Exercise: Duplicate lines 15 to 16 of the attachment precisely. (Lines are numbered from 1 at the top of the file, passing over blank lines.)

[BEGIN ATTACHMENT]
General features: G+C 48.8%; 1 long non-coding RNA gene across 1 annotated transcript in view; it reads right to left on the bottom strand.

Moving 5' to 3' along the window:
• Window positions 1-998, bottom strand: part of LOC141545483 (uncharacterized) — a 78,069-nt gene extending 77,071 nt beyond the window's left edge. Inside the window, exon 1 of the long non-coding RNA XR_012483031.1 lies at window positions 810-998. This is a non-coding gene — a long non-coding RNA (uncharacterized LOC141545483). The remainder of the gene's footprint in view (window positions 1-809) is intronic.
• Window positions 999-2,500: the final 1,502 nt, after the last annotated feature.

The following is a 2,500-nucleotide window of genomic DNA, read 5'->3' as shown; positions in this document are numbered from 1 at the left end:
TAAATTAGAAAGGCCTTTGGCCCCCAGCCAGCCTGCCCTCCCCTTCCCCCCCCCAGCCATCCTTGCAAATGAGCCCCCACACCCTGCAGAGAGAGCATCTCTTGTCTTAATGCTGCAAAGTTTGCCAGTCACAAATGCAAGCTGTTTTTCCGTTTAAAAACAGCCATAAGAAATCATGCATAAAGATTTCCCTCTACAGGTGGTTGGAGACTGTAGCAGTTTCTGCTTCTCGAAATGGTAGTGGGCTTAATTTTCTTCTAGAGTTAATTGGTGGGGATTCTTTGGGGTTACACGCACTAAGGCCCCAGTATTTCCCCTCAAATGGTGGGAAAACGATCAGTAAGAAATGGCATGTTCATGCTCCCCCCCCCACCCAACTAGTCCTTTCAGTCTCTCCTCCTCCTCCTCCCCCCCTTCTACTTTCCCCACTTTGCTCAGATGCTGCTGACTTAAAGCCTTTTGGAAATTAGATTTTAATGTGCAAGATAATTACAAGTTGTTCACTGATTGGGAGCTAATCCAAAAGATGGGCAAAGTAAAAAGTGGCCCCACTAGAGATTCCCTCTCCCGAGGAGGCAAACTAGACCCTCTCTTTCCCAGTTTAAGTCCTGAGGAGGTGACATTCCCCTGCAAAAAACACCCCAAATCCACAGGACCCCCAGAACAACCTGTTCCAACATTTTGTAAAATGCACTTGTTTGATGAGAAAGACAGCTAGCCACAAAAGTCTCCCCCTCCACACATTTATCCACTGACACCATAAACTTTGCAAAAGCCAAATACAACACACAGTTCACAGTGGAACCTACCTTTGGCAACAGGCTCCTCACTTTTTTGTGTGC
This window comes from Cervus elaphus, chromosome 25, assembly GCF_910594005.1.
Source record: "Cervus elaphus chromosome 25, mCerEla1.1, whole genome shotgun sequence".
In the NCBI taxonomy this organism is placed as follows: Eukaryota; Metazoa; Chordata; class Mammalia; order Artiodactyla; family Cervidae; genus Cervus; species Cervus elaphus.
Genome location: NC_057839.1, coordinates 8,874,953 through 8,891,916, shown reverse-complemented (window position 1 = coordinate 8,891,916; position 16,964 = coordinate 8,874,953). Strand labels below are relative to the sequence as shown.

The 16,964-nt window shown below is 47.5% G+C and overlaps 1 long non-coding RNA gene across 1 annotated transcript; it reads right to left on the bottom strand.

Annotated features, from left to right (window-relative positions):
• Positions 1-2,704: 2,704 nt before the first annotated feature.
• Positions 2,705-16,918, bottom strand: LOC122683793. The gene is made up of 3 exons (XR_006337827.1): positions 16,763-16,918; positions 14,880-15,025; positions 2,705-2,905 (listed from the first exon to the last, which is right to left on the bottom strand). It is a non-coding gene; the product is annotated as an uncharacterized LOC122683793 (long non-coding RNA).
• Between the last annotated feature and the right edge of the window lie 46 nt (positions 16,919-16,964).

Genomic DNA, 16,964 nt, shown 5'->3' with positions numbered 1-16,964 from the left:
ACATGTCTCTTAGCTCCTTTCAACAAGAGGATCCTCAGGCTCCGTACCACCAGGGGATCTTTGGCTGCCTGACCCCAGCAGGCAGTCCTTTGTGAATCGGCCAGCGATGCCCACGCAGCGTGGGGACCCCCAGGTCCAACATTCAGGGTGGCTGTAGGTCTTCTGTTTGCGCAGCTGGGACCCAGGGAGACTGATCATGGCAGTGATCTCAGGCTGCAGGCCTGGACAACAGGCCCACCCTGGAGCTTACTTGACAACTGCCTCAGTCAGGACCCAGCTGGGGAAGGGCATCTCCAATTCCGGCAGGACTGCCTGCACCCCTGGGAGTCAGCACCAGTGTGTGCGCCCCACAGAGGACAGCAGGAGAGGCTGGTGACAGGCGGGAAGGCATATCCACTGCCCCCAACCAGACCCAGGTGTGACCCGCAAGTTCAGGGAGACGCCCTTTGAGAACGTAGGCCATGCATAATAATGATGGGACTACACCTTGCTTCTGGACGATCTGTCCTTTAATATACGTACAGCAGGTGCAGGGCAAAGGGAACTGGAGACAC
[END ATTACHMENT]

• Between the last annotated feature and the right edge of the window lie 46 nt (positions 16,919-16,964).

Genomic DNA, 16,964 nt, shown 5'->3' with positions numbered 1-16,964 from the left: